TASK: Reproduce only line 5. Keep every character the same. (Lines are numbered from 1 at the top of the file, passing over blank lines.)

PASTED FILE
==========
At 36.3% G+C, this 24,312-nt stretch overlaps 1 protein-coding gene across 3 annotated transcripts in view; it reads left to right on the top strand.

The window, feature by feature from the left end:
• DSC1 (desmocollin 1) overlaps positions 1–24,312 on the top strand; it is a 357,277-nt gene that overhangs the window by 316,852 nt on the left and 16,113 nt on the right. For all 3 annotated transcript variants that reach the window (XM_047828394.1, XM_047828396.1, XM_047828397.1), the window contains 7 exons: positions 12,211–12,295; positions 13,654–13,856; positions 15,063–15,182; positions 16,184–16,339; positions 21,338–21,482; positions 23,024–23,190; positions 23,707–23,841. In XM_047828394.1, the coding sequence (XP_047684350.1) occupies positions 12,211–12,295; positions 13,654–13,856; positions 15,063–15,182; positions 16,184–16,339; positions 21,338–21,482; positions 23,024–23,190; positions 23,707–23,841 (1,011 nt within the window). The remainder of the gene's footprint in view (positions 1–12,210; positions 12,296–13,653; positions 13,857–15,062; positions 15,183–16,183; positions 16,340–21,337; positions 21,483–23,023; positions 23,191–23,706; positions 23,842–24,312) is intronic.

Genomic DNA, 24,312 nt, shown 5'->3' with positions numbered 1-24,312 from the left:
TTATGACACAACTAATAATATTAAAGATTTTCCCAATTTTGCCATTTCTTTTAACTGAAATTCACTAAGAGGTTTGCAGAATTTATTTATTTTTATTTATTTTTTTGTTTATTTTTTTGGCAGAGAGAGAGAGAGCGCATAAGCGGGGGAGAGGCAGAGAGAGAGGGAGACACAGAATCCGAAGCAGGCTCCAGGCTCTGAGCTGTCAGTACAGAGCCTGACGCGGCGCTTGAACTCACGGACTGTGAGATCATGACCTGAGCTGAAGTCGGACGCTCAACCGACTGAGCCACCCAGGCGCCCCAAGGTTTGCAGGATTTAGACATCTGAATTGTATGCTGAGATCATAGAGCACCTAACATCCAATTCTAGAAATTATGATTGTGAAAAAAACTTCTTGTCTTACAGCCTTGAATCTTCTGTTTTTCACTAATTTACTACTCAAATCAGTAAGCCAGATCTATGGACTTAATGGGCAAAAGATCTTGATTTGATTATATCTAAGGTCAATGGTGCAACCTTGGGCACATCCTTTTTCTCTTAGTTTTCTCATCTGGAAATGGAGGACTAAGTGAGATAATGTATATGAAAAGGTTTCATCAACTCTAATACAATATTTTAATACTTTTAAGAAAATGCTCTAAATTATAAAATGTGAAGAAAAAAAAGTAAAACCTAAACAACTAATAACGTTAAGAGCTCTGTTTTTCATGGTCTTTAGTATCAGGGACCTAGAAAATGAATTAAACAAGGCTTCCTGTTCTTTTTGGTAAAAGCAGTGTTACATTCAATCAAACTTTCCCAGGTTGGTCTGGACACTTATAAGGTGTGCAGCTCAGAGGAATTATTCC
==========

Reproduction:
TTATGACACAACTAATAATATTAAAGATTTTCCCAATTTTGCCATTTCTTTTAACTGAAATTCACTAAGAGGTTTGCAGAATTTATTTATTTTTATTTATTTTTTTGTTTATTTTTTTGGCAGAGAGAGAGAGAGCGCATAAGCGGGGGAGAGGCAGAGAGAGAGGGAGACACAGAATCCGAAGCAGGCTCCAGGCTCTGAGCTGTCAGTACAGAGCCTGACGCGGCGCTTGAACTCACGGACTGTGAGATCATGACCTGAGCTGAAGTCGGACGCTCAACCGACTGAGCCACCCAGGCGCCCCAAGGTTTGCAGGATTTAGACATCTGAATTGTATGCTGAGATCATAGAGCACCTAACATCCAATTCTAGAAATTATGATTGTGAAAAAAACTTCTTGTCTTACAGCCTTGAATCTTCTGTTTTTCACTAATTTACTACTCAAATCAGTAAGCCAGATCTATGGACTTAATGGGCAAAAGATCTTGATTTGATTATATCTAAGGTCAATGGTGCAACCTTGGGCACATCCTTTTTCTCTTAGTTTTCTCATCTGGAAATGGAGGACTAAGTGAGATAATGTATATGAAAAGGTTTCATCAACTCTAATACAATATTTTAATACTTTTAAGAAAATGCTCTAAATTATAAAATGTGAAGAAAAAAAAGTAAAACCTAAACAACTAATAACGTTAAGAGCTCTGTTTTTCATGGTCTTTAGTATCAGGGACCTAGAAAATGAATTAAACAAGGCTTCCTGTTCTTTTTGGTAAAAGCAGTGTTACATTCAATCAAACTTTCCCAGGTTGGTCTGGACACTTATAAGGTGTGCAGCTCAGAGGAATTATTCC